by RADUL RADOVANOVIC, Associated Press
BANJA LUKA, Bosnia and Herzegovina (AP) – Amid Bosnia’s biggest political crisis since the end of its 1992-95 inter-ethnic war, the country’s Serbs celebrated an illegal holiday on Sunday with a provocative parade highlighting featured armored vehicles, police helicopters and law enforcement officers with guns, marching and singing a nationalist song.
Speaking to several thousand spectators gathered in Banja Luka, the de facto capital of the Serb-ruled part of the country, Bosnian Serbian nationalist leader Milorad Dodik denigrated the sanctions Washington imposed on him last week for his activities alleged corruption and threats to tear the country apart. .
âThis rally is the best response to those who deny us our rights,â¦ who continue to impose sanctions on us,â Dodik said.
“It proves to me that I must listen to you, that you did not elect me to meet the wishes of the Americans but to meet the wishes of the Serbian people,” he added.
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The January 9 holiday commemorates the date in 1992 when the Bosnian Serbs declared the establishment of their own state in Bosnia, sparking the devastating nearly 4-year war in the multi-ethnic country that has become synonymous with ethnic cleansing and genocide.
The holiday was banned in 2015 by Bosnia’s highest court, which ruled that the date, which fell on a Serbian Orthodox Christian religious holiday, discriminated against other ethnic groups in the country – Muslim Bosnians and Catholic Croats.
During the war that killed 100,000 people and turned half the country’s population into refugees, Bosnians and Croats were persecuted and almost completely expelled from half of the now Serb-ruled Bosnia.
After the war, under the Dayton Peace Agreement negotiated by the United States, Bosnia was divided into two semi-autonomous government entities – the Republika Srpska and one dominated by Bosnians and Croats.
Each party has its own government, parliament, and police, but the two are linked by common state-wide institutions, including the judiciary, the military, security agencies, and the tax administration. All actions at the national level require the consensus of the three ethnic groups.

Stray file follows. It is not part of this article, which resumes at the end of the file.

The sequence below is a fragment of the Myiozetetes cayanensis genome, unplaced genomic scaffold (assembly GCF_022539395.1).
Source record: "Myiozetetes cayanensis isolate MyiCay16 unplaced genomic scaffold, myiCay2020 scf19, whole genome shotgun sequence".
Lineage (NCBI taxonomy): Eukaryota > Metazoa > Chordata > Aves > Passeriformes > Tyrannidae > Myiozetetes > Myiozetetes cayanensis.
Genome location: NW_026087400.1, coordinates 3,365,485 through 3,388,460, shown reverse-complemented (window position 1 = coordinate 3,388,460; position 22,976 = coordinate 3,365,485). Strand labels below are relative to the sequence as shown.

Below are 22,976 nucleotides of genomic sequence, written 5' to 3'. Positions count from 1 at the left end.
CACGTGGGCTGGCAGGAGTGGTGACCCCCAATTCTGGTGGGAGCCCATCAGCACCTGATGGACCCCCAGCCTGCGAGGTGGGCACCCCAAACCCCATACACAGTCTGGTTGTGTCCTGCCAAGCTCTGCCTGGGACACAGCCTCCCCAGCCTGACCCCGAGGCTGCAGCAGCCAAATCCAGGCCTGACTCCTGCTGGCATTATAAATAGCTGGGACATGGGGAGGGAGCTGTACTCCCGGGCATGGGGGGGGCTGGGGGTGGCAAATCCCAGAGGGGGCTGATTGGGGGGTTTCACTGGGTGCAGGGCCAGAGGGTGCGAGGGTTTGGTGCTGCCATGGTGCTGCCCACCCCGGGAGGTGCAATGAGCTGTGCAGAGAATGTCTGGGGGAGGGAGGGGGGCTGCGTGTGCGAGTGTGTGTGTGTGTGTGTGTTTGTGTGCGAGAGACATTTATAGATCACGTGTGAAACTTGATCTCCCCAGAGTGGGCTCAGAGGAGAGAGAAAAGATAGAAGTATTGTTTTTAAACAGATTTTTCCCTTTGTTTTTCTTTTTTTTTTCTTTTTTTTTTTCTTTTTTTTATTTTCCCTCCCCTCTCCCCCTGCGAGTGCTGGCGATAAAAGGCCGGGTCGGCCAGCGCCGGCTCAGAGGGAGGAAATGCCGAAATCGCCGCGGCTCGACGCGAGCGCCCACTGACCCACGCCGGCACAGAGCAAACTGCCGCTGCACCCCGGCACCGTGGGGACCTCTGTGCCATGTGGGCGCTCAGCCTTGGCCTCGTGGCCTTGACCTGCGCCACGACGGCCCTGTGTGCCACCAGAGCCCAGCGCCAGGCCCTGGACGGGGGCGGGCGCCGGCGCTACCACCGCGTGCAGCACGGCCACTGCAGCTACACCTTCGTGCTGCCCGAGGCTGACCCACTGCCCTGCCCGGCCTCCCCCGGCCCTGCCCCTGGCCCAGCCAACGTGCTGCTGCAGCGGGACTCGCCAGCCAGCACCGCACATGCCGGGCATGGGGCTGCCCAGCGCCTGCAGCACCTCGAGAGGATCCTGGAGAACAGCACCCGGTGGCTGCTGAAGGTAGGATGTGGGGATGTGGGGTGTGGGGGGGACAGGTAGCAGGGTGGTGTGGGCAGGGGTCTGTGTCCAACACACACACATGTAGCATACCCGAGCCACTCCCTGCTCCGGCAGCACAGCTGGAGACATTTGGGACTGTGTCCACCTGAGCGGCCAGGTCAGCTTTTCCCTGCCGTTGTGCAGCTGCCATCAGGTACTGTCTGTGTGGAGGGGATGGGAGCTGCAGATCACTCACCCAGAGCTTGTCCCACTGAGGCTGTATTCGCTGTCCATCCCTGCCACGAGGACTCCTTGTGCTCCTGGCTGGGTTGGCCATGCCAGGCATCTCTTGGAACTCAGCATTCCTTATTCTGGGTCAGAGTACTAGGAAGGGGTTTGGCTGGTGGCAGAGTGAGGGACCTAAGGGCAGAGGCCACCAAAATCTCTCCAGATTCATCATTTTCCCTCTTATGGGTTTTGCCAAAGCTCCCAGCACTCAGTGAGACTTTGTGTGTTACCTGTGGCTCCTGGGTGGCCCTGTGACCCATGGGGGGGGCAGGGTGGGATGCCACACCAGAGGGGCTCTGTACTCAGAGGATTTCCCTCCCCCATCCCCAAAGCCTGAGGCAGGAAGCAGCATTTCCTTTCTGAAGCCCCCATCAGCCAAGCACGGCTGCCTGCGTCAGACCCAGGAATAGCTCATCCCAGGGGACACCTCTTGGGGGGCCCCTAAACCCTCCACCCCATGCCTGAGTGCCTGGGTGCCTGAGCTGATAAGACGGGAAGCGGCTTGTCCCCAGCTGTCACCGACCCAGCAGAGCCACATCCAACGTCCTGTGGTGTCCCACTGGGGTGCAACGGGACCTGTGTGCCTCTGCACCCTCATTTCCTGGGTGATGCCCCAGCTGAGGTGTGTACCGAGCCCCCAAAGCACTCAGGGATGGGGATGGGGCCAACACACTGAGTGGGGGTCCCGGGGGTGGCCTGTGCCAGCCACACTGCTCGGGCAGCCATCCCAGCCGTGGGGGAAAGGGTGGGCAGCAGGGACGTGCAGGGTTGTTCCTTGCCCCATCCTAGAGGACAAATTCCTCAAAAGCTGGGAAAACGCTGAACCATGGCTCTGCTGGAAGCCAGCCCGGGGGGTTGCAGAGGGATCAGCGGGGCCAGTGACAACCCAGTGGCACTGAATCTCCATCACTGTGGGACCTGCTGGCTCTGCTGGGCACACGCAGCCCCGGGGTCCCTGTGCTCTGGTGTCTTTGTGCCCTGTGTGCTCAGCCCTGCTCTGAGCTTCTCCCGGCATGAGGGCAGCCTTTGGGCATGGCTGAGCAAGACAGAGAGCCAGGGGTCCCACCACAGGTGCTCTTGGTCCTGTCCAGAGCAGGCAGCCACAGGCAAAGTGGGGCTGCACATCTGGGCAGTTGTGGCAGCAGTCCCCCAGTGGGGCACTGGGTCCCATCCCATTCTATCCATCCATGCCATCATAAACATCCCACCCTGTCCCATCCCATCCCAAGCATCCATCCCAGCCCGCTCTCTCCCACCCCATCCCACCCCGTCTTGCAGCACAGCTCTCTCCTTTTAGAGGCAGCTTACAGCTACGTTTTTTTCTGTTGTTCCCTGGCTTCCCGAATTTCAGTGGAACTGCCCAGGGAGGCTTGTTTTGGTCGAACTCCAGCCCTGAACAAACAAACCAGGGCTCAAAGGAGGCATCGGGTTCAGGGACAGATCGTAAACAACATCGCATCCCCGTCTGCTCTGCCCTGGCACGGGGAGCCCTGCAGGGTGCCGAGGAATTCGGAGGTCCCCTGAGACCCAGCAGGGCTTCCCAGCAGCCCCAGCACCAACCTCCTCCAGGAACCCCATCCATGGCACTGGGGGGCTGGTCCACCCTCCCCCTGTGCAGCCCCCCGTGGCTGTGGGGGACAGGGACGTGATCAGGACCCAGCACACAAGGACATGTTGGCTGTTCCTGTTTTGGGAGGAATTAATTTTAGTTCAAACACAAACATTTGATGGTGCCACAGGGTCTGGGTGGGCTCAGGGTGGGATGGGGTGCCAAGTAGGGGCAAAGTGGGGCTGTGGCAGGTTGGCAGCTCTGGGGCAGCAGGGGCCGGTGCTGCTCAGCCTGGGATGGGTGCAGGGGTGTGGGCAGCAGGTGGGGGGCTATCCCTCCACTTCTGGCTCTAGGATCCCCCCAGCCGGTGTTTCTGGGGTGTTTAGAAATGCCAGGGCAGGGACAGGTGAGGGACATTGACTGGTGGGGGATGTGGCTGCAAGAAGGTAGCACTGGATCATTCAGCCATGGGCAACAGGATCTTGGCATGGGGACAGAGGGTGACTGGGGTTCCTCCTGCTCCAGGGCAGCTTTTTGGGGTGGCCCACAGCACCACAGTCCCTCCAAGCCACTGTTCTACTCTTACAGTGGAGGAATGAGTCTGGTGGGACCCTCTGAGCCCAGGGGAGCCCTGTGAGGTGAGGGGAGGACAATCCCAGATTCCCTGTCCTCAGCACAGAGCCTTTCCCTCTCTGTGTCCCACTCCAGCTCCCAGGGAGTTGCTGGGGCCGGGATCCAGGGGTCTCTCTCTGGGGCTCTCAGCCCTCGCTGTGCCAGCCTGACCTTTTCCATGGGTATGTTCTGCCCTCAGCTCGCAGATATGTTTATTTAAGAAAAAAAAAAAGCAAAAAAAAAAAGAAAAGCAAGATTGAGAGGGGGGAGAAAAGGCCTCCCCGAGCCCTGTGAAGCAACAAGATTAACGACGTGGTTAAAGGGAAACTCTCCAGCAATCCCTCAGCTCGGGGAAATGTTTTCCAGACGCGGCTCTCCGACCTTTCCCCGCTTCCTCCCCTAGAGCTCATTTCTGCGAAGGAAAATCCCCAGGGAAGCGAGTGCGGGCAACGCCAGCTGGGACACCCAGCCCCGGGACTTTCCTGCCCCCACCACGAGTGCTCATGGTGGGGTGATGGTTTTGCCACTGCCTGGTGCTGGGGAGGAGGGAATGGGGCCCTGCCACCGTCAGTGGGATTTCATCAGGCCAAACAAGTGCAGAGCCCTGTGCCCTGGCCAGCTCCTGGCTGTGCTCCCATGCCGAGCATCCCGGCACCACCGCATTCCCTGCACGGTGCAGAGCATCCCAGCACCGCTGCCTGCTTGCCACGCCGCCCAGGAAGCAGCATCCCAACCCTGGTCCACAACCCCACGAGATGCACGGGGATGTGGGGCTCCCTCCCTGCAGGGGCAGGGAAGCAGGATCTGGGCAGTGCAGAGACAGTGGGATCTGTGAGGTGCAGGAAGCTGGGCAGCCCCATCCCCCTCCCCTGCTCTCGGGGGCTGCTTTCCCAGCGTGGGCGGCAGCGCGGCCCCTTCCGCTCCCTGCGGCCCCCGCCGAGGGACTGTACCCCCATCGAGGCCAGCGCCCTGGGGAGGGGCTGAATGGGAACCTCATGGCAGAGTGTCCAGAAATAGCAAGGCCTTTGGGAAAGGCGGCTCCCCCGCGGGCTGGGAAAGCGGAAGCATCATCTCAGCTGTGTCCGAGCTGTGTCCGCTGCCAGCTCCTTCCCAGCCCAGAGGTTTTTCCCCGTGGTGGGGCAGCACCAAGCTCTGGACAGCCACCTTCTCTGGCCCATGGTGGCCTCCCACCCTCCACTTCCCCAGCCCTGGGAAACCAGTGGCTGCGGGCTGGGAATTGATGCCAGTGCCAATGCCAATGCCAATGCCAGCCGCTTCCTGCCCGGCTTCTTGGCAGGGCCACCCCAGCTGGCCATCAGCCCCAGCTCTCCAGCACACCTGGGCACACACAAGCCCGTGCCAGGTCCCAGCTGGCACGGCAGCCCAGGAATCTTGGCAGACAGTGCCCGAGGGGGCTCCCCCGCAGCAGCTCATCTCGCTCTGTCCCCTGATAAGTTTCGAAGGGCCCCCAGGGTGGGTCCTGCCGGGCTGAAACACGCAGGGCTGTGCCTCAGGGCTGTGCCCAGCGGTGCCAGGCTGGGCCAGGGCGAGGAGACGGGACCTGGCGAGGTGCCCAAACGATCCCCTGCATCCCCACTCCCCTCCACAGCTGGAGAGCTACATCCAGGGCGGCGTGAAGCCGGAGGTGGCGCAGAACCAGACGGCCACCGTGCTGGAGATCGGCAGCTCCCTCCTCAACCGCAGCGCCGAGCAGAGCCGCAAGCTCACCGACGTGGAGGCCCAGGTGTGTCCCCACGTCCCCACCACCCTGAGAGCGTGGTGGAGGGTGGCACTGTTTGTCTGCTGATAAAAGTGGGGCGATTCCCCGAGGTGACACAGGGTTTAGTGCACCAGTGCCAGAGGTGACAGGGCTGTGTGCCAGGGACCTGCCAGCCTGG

Dodik has advocated for years the separation of the Bosnian Serb mini-state from the rest of the country and its integration into neighboring Serbia.
This winter, he stepped up his secessionist campaign, pledging to build an exclusively Serbian army, judiciary and tax system. He described the Bosnians as âsecond class peopleâ and âtraitorous convertsâ who sold their âoriginal (Orthodox Christian) faith for dinnerâ.
Earlier Sunday, as part of the holiday celebrations, Bosnian Serb officials participated in Serbian Christian Orthodox ceremonies, broadcast live on local television, in the town’s main church, while a special unit from during the parade, the police sang a song about the defense of the Orthodox. Christian Cross and “the brand new Serbian Republic”.
The Division Day celebrations continue each year despite being banned by the highest court and have come under constant criticism from the United States and the European Union.
However, the parade and other Sunday ceremonies were attended by senior officials from neighboring Serbia, including Prime Minister Ana Brnabic and Speaker of Parliament Ivica Dacic; Russian and Chinese diplomats in Bosnia; and several officials of the far-right French party Rassemblement national.
In recent months, fiercely pro-Moscow Dodik has repeatedly expressed hope that the Serbs’ “true friends” – Russia, China and the champions of illiberal democracy in the European Union – will serve as his bulwark against the “tyranny” of Western democracies.
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